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What is Process Addiction?

Drugs and alcohol can cause both physical and psychological addictions, which both require treatment to recover from fully. Beyond psychoactive substances, certain behaviors, like shopping or video games, can cause process addiction to develop. But what is a process addiction, and how is it treated? Addiction is a powerful progressive disease that doesn’t discriminate. While certain factors, like genetics, increases the chances of developing an addiction, anyone can suffer a substance abuse disorder. Addiction is a chronic condition that can damage your physical and emotional health, relationships, and even lead to an early death.

What is Process Addiction?

So, what is process addiction? A process addiction causes you to compulsively engage in negative behavior, like using drugs or gambling, even if you want to stop or deal with harmful consequences. It can occur alongside a physical one, which can make it especially difficult to recover without help. Another important thing to remember when asking what process addiction is is that even if you aren’t physically dependent on a substance or behavior, you can still experience severe symptoms. A process addiction can cause changes to your brain chemistry, judgment, and decision-making centers. When you engage in a behavior or use a psychoactive substance, your brain associates it with pleasure because it causes a rush of pleasurable neurotransmitters. Once this association is made, your pleasure and reward center rewards the negative behavior and punishes abstinence. Anything that reminds you of your substance of choice or addictive behavior can induce strong cravings that make it hard to stop without completing a process addiction treatment program. Triggers can be almost anything, which means that it can be tough to navigate recovery without learning how to cope with triggers and cravings. Some of the most common process addictions involve:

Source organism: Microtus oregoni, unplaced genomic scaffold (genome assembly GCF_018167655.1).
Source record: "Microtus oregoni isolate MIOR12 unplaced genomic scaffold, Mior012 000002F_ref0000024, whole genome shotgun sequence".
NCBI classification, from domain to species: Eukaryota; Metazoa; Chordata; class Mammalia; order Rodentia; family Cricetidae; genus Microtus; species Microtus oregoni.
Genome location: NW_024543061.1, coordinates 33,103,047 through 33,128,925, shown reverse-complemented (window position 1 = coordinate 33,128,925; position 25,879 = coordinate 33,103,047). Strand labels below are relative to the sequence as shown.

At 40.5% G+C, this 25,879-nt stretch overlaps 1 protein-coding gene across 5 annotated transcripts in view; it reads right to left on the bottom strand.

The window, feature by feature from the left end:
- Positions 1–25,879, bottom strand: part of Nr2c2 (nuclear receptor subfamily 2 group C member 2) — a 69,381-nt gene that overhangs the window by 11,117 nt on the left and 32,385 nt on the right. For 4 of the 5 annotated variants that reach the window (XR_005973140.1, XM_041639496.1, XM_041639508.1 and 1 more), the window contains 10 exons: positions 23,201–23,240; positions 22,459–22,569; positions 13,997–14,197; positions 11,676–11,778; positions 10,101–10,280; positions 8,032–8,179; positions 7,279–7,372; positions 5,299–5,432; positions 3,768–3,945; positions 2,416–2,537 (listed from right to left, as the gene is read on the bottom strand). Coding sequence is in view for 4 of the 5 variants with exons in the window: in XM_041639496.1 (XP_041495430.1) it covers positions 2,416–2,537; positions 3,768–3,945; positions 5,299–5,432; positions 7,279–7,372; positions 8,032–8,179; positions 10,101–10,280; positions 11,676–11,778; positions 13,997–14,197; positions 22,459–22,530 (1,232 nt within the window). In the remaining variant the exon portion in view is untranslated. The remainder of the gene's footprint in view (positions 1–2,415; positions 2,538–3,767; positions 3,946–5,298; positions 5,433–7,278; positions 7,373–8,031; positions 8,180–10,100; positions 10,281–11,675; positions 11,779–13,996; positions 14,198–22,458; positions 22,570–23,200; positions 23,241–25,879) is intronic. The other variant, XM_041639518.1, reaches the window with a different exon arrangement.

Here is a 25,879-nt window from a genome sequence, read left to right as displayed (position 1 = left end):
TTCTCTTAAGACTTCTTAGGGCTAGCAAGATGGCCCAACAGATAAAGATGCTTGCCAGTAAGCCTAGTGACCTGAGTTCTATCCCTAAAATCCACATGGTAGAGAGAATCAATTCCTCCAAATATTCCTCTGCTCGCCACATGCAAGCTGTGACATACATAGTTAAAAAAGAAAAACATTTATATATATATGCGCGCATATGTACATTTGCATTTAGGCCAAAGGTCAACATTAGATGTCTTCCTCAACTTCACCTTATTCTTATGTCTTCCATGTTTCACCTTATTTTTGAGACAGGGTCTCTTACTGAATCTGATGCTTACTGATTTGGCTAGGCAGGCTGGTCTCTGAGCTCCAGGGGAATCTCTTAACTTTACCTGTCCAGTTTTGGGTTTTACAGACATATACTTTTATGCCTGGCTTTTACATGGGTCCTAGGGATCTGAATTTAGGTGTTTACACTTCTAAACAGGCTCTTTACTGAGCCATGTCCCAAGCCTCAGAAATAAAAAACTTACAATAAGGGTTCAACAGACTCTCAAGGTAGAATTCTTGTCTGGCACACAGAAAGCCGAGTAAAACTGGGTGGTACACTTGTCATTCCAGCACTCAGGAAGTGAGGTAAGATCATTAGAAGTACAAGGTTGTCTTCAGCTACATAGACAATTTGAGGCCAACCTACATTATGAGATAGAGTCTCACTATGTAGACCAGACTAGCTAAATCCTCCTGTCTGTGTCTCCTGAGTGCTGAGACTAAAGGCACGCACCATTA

• Shopping
  • Gambling
  • Sex
  • Video Games
  • Social media
  • Substances that don’t result in physical dependence, such as marijuana and crack cocaine

How a Process Addiction is Treated

Like physical addictions, process addictions require treatment to recover. Treatment for a process addiction includes a combination of evidence-based and holistic therapies. Evidence-based treatments are therapies that have proven to work with past patients following extensive research. Some of the most effective evidence-based treatments include cognitive and dialectical behavioral therapy, which help you learn how to identify and change negative thoughts, feelings, and behaviors. During treatment, you will also learn how to deal with triggers healthily. Since relapse is a major threat during the early stages of recovery, learning how to handle things like negative emotions, significant life changes, and stress is quintessential to beating a process addiction. Holistic therapies focus on treating your body, mind, and spirit in unison while also providing practical coping strategies. Evidence-based and holistic therapies are routinely combined during treatment, which ensures that you are provided with the skills and tools necessary to recover. Another benefit of attending a treatment center is it helps you answer, “What is process addiction?” Also, it provides you with a safe and healthy environment to begin recovery. Inpatient and outpatient programs offer you the ability to have a confidential and understanding place to share and express your thoughts and feelings, which can help improve your self-awareness and communication skills.

Reach Out for Help Today

If you are wondering what a process addiction is, chances are you are exhibiting signs of psychological dependency. Reaching out for help is the first step in your recovery journey. Treatment offers you the support, guidance, and compassion you need to recover. Contact Destinations for Teens today at 877.466.0620 to find out more about our treatment programs and your recovery options.   Sources: Grant, Jon, et al., Introduction to Behavioral Addictions, American Journal of Drug and Alcohol Abuse, September 2010,